Assessment of Recurrent Stroke Risk in Patients With a Carotid Web
SourceJama Neurology, 78, 7, (2021), pp. 826-833
Article / Letter to editor
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SubjectRadboudumc 0: Other Research RIHS: Radboud Institute for Health Sciences; Radboudumc 16: Vascular damage RIHS: Radboud Institute for Health Sciences; Radboudumc 3: Disorders of movement DCMN: Donders Center for Medical Neuroscience; Radboudumc 9: Rare cancers RIHS: Radboud Institute for Health Sciences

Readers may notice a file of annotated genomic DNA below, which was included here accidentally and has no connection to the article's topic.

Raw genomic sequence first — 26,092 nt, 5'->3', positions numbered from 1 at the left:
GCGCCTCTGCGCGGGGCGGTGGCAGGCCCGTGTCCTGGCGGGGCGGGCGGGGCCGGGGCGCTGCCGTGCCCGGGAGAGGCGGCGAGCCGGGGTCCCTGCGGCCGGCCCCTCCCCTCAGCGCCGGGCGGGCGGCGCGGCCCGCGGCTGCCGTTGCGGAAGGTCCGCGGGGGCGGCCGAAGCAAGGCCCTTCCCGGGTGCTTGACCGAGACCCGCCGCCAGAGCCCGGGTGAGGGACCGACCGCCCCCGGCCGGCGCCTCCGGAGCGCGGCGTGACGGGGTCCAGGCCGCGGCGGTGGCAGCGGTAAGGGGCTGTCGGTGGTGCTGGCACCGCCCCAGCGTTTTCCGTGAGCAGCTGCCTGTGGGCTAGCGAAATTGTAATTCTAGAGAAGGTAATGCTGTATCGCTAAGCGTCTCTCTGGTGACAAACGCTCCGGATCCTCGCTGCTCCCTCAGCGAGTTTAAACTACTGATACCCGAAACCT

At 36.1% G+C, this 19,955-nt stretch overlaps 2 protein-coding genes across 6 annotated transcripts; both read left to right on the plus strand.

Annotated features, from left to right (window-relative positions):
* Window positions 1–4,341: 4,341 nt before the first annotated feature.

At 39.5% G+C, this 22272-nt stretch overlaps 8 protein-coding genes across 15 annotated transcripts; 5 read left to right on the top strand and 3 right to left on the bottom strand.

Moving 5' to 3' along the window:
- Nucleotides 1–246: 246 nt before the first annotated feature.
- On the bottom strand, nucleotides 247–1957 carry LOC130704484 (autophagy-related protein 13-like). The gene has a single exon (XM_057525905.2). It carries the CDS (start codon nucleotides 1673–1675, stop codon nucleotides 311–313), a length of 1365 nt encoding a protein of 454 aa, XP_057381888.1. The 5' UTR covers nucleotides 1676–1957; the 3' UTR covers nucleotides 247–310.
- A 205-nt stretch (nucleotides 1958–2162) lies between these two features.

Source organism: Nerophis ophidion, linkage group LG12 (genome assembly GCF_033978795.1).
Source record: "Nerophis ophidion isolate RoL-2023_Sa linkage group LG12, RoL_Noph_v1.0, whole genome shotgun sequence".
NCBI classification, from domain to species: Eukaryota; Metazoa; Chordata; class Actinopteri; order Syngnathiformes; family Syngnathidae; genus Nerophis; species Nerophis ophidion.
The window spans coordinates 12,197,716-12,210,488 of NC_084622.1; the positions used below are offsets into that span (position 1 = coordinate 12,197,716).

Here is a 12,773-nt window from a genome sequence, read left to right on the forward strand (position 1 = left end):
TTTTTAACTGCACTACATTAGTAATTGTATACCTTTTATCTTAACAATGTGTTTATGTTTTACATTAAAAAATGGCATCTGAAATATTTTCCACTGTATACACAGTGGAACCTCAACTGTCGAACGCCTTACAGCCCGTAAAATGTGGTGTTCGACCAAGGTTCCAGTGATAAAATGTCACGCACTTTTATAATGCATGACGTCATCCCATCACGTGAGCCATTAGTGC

Importance: A carotid web (CW) is a shelf-like lesion along the posterior wall of the internal carotid artery bulb and an underrecognized cause of young stroke. Several studies suggest that patients with symptomatic CW have a high risk of recurrent stroke, but high-quality data are lacking. Objective: To assess the 2-year risk of recurrent stroke in patients with a symptomatic CW. Design, Setting, and Participants: A comparative cohort study used data from the MR CLEAN trial (from 2010-2014) and MR CLEAN Registry (from 2014-2017). Data were analyzed in September 2020. The MR CLEAN trial and MR CLEAN Registry were nationwide prospective multicenter studies on endovascular treatment (EVT) of large vessel occlusion (LVO) stroke in the Netherlands. Baseline data were from 3439 consecutive adult patients with anterior circulation LVO stroke and available computed tomography (CT)-angiography of the carotid bulb. Two neuroradiologists reevaluated CT-angiography images for presence or absence of CW and identified 30 patients with CW ipsilateral to the index stroke. For these 30 eligible CW participants, detailed follow-up data regarding stroke recurrence within 2 years were acquired. These 30 patients with CW ipsilateral to the index stroke were compared with 168 patients without CW who participated in the MR CLEAN extended follow-up trial and who were randomized to the EVT arm. Main Outcomes and Measures: The primary outcome was recurrent stroke occurring within 2 years after the index stroke. Cox proportional hazards regression models were used to compare recurrent stroke rates within 2 years for patients with and without CW, adjusted for age and sex. The research question was formulated prior to data collection. Results: Of 3439 patients with baseline CT-angiography assessed, the median age was 72 years (interquartile range, 61-80 years) and 1813 (53%) were men. Patients with CW were younger (median age, 57 [interquartile range, 46-66] years vs 66 [interquartile range, 56-77] years; P = .02 and more often women (22 of 30 [73%] vs 67 of 168 [40%]; P = .001) than patients without CW. Twenty-eight of 30 patients (93%) received medical management after the index stroke (23 with antiplatelet therapy and 5 with anticoagulant therapy). During 2 years of follow-up, 5 of 30 patients (17%) with CW had a recurrent stroke compared with 5 of 168 patients (3%) without CW (adjusted hazard ratio, 4.9; 95% CI, 1.4-18.1). Conclusions and Relevance: In this study, 1 of 6 patients with a symptomatic CW had a recurrent stroke within 2 years, suggesting that medical management alone may not provide sufficient protection for patients with CW.
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